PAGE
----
One of two contemporary issues is that first and foremost games are being developed on a budget and created to maximize return. This is an unhealthy mindset for a jRPG game because replayability for these games are limited compared to CALL OF DUTY BLACK OPS or LEAGUE OF LEGENDS or OVERWATCH where people play all the time and can be continually tempted by microtransactions. Microtransactions can be put into jRPG games, but this incentivizes time and resources into creating microtransactions like 50 sets of swimwear for Yukari prioritizing her as a waifu with two personality traits rather than trying to build her up as a character. This latter priority often becomes flawed because of the second of contemporary issues which is that somehow we managed as a collective society to throw tact out the window and have become shameless about smearing our socio-political opinion into every media outlet and medium available. The worst is that this is prevalent when I am alone watching House of Cards Season 6 or Mr. Robot and there are just these moments, just these moments where I engage in these entertainment medium because I already feel ostracized from the entire world and somehow they make me feel even further isolated when I have to question, "Why is Claire looking at me telling me that I'm a bigot because I liked Kevin Spacey as the protagonist... I also liked him in 21 & Moon" "Why is the antagonist crossdressing in these scenes, but not in other scenes? What does this have to do with the plot? Is this actually happening? I am so confused." God forbid this becomes the process for dictating storyline elements when I have chosen to play as the male protagonist (in the original) and the female protagonist (in the remake) solely out of interest to uncover additional dialogue options and plot points.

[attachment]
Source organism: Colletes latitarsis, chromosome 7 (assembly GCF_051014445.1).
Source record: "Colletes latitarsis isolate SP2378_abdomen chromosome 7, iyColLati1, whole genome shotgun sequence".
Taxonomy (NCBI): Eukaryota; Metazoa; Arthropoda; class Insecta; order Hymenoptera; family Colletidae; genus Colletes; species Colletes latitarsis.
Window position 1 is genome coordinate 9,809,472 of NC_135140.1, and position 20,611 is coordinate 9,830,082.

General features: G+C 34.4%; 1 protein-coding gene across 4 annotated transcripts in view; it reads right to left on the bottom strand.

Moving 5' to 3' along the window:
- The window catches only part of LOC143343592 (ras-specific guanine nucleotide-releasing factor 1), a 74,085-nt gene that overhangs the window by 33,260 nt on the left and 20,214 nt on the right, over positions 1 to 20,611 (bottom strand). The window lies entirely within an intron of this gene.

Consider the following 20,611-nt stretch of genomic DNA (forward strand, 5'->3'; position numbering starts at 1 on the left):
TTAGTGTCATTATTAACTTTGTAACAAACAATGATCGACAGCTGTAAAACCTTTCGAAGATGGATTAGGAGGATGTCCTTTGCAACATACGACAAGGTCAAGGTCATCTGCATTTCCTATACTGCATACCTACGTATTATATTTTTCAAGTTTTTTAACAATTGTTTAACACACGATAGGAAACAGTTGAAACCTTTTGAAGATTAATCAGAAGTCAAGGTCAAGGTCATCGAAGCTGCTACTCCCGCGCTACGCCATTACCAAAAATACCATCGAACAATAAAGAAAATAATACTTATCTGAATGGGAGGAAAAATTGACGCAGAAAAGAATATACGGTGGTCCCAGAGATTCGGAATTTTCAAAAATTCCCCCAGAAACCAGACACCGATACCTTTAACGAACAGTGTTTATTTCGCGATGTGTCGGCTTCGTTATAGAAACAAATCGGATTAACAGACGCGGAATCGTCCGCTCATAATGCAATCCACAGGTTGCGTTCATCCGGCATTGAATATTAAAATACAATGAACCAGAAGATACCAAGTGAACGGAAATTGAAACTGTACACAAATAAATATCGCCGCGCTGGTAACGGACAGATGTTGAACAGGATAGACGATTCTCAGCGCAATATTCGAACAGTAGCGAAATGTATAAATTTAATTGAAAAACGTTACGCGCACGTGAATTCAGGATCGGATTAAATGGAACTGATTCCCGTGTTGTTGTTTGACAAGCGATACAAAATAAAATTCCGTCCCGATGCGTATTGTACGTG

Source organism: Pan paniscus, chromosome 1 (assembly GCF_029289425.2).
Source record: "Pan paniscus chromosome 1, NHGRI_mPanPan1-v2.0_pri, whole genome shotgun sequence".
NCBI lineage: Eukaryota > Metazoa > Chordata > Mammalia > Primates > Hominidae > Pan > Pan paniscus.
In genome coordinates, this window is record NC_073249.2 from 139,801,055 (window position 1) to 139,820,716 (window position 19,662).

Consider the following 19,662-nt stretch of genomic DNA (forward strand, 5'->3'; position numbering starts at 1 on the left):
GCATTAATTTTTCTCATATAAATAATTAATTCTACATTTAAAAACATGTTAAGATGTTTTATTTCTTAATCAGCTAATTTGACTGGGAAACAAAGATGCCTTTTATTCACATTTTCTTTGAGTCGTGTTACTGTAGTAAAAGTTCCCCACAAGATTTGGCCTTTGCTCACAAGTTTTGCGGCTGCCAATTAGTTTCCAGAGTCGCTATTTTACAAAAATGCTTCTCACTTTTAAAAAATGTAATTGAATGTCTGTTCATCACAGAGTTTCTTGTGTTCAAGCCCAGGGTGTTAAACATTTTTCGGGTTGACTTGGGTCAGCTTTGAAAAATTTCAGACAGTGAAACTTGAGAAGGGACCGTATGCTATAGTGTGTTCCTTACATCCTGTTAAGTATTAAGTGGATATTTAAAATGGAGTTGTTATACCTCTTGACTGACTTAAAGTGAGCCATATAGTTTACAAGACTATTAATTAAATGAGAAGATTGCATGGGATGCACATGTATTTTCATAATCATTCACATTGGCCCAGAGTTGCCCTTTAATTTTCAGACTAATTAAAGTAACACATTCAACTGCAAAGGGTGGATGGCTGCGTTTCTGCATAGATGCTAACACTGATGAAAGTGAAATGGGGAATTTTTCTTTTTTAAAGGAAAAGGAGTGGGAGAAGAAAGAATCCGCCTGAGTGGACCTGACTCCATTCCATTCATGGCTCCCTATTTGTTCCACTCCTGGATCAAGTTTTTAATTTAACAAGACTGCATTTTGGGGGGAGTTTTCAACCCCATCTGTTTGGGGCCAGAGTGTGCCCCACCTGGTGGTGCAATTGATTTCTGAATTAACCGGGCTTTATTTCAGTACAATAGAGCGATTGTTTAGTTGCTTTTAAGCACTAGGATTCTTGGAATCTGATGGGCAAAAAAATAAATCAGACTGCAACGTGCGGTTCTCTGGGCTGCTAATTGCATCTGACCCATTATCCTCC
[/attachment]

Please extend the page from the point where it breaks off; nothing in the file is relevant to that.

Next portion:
In conclusion,

tl;dr

Tidus waits with his allies outside the ruins of an ancient city. He narrates the events that led to the present, spanning most of the game's storyline.[18] It begins in his home city, the high-tech metropolis of Zanarkand, where he is a renowned blitzball player and son of the famous blitzball star, Jecht.[19] During a blitzball tournament, the city is attacked by an immense creature that Auron, a man not originally from Zanarkand, calls "Sin".[20] Sin destroys Zanarkand and takes Tidus and Auron to the world of Spira.[10]